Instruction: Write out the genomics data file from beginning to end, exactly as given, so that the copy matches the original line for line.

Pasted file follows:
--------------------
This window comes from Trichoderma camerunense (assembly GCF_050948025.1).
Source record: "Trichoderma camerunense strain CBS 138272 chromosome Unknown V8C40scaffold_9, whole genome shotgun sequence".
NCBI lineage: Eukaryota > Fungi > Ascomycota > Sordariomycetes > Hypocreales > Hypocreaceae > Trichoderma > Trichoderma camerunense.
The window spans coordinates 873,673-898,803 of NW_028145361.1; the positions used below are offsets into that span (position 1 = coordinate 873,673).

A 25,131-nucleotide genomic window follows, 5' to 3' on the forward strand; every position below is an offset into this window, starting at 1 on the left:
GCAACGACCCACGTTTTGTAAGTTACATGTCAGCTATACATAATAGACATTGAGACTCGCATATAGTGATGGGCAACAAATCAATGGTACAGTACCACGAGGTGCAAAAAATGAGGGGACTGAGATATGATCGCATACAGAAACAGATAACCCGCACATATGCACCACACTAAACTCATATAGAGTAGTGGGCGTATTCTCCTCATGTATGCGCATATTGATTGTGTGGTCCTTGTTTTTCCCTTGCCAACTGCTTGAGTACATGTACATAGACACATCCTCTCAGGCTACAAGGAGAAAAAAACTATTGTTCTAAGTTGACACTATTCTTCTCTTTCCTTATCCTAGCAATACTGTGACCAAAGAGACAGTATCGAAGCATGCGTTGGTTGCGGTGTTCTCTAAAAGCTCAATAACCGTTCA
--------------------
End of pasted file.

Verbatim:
This window comes from Trichoderma camerunense (assembly GCF_050948025.1).
Source record: "Trichoderma camerunense strain CBS 138272 chromosome Unknown V8C40scaffold_9, whole genome shotgun sequence".
NCBI lineage: Eukaryota > Fungi > Ascomycota > Sordariomycetes > Hypocreales > Hypocreaceae > Trichoderma > Trichoderma camerunense.
The window spans coordinates 873,673-898,803 of NW_028145361.1; the positions used below are offsets into that span (position 1 = coordinate 873,673).

A 25,131-nucleotide genomic window follows, 5' to 3' on the forward strand; every position below is an offset into this window, starting at 1 on the left:
GCAACGACCCACGTTTTGTAAGTTACATGTCAGCTATACATAATAGACATTGAGACTCGCATATAGTGATGGGCAACAAATCAATGGTACAGTACCACGAGGTGCAAAAAATGAGGGGACTGAGATATGATCGCATACAGAAACAGATAACCCGCACATATGCACCACACTAAACTCATATAGAGTAGTGGGCGTATTCTCCTCATGTATGCGCATATTGATTGTGTGGTCCTTGTTTTTCCCTTGCCAACTGCTTGAGTACATGTACATAGACACATCCTCTCAGGCTACAAGGAGAAAAAAACTATTGTTCTAAGTTGACACTATTCTTCTCTTTCCTTATCCTAGCAATACTGTGACCAAAGAGACAGTATCGAAGCATGCGTTGGTTGCGGTGTTCTCTAAAAGCTCAATAACCGTTCA